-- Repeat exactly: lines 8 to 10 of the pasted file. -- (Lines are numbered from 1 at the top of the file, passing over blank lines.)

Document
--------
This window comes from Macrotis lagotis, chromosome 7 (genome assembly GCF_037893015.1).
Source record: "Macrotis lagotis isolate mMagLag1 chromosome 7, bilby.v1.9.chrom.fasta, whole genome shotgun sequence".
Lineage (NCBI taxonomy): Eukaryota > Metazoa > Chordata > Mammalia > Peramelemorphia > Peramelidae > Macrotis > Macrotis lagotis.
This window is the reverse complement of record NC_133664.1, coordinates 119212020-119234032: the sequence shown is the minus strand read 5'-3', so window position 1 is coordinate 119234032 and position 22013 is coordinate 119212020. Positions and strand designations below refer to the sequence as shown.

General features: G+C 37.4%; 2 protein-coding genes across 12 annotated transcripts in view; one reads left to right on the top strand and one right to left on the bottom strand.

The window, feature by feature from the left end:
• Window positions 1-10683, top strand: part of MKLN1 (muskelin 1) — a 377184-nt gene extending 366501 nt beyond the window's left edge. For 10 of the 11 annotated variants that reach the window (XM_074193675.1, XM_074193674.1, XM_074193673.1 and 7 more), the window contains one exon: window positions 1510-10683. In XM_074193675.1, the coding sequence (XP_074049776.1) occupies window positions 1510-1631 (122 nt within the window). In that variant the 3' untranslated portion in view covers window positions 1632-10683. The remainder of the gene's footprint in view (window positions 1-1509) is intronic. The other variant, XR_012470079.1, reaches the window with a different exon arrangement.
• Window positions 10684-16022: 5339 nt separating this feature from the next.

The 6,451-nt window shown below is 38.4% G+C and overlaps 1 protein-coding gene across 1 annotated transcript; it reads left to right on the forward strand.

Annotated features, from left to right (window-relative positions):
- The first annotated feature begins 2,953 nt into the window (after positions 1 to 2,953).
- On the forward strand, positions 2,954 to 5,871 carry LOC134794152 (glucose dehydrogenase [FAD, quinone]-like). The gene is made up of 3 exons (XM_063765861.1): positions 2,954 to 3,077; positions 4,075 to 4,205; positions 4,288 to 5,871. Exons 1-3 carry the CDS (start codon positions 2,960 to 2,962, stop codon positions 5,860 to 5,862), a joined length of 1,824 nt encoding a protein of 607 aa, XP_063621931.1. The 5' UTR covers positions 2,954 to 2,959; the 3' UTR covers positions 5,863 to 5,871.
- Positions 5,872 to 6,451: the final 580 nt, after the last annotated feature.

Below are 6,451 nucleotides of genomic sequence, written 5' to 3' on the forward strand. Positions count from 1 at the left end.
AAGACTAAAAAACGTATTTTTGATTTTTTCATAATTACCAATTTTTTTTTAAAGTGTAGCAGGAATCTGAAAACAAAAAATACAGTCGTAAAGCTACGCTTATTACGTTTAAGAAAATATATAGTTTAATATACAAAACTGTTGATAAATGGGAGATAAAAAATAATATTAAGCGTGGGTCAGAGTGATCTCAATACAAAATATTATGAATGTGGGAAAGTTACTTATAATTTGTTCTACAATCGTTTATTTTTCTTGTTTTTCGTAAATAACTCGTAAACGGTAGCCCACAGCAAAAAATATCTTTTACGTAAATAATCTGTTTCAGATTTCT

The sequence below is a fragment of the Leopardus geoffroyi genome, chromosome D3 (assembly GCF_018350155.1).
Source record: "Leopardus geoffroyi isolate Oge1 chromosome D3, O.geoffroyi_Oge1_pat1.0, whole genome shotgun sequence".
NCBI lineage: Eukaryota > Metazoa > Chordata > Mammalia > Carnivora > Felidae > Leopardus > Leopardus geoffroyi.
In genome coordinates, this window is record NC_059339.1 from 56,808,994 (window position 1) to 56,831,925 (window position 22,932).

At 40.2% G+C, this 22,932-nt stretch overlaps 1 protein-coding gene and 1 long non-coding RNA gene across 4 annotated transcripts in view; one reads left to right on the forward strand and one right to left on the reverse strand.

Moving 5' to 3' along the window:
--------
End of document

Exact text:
• Window positions 10684-16022: 5339 nt separating this feature from the next.

The 6,451-nt window shown below is 38.4% G+C and overlaps 1 protein-coding gene across 1 annotated transcript; it reads left to right on the forward strand.

Annotated features, from left to right (window-relative positions):